At the beginning of Matthew’s Gospel, the precisely conceived genealogical scheme of 3 tables of 14 generations falls short by one generation in the third table. This shortfall was intended by Matthew as a puzzle that the conclusion of the narrative resolves with the appearance of Jesus as the resurrected Christ with the 11 disciples, newly designated as his “brothers.” If “Judah and his brothers” in the first table of the genealogy represent Israel in its original constitution and “Jeconiah and his brothers” represent Israel in its experience of national judgment and dissolution, the depiction of the Twelve as the resurrected Christ and his brothers at the end of the narrative represents Israel in its reconstitution. Part of Matthew’s literary genius is evident in the fact that he uses a genealogy to launch an argument that the identity of this people has never simply been a matter of ancestry. The missing generation at the end of the genealogy poses a question explored throughout the narrative but not fully resolved until the end of the Gospel.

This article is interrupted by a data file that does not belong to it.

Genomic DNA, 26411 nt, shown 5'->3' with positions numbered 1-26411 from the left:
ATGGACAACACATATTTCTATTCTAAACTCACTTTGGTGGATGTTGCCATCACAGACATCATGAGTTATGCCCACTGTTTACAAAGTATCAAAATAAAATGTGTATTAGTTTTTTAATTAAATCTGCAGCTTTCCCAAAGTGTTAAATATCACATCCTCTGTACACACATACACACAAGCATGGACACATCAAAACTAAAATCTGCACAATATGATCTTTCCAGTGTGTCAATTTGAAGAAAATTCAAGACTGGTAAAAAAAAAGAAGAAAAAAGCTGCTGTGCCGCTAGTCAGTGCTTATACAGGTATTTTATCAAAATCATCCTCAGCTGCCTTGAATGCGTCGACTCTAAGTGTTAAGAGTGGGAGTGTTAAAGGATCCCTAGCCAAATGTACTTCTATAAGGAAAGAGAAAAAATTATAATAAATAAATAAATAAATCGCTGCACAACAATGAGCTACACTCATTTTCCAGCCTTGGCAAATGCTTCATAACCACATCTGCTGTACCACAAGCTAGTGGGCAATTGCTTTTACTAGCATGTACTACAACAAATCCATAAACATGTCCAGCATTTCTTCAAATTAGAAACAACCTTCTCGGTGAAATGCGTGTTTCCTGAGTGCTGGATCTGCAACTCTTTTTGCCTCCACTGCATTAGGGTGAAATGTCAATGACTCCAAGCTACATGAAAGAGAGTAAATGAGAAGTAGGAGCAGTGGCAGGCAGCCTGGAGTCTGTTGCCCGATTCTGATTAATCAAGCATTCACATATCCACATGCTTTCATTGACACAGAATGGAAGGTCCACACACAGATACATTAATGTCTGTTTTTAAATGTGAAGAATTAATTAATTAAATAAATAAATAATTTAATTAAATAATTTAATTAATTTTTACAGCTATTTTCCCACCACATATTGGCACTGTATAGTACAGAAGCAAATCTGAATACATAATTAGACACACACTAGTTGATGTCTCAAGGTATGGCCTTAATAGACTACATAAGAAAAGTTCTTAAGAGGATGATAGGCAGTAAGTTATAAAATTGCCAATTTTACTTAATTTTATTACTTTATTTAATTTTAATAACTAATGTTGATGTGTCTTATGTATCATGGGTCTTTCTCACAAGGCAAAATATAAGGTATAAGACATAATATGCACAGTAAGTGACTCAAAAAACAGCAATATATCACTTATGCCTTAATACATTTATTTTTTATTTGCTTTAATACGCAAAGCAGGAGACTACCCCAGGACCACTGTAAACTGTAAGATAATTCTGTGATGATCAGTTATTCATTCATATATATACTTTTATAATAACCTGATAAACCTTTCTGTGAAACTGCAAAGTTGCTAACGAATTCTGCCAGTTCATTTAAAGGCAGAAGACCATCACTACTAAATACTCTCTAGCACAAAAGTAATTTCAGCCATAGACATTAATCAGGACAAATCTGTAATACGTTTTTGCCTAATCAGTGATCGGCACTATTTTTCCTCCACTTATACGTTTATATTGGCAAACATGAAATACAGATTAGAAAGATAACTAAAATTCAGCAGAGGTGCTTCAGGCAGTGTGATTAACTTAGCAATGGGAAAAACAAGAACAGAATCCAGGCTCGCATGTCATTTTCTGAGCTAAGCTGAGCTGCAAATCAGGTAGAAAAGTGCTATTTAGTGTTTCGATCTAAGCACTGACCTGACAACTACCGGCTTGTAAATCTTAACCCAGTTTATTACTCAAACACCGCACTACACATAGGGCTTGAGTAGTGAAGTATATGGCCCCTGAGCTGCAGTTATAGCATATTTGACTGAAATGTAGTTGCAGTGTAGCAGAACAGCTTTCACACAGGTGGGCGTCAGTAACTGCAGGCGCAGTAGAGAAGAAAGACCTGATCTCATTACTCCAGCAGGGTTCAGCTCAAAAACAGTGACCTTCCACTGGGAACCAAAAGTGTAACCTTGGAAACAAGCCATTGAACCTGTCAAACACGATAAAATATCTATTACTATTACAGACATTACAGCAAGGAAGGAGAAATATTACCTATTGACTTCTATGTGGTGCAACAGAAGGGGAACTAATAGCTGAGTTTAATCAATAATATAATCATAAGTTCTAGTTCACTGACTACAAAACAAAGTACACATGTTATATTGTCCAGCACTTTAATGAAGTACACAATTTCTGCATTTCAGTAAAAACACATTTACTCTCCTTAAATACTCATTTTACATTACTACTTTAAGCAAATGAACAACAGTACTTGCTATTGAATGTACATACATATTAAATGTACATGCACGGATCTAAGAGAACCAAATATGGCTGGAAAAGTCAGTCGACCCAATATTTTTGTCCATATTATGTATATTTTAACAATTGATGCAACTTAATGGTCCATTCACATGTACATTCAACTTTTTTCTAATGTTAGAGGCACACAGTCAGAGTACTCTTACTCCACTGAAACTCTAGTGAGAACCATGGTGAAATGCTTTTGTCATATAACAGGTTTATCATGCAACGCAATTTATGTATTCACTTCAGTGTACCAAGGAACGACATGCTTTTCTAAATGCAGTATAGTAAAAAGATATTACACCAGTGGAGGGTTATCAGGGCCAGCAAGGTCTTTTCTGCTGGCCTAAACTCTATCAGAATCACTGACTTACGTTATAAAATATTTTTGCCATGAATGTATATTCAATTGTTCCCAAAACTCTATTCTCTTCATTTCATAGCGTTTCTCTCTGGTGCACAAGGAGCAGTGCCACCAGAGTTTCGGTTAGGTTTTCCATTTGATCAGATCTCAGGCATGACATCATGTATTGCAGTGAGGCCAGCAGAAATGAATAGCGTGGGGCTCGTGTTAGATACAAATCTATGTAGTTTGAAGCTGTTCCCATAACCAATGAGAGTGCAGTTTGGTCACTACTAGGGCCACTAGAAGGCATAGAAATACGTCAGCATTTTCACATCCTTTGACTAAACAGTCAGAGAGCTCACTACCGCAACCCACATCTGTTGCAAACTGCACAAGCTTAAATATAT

You do not currently have access to this content.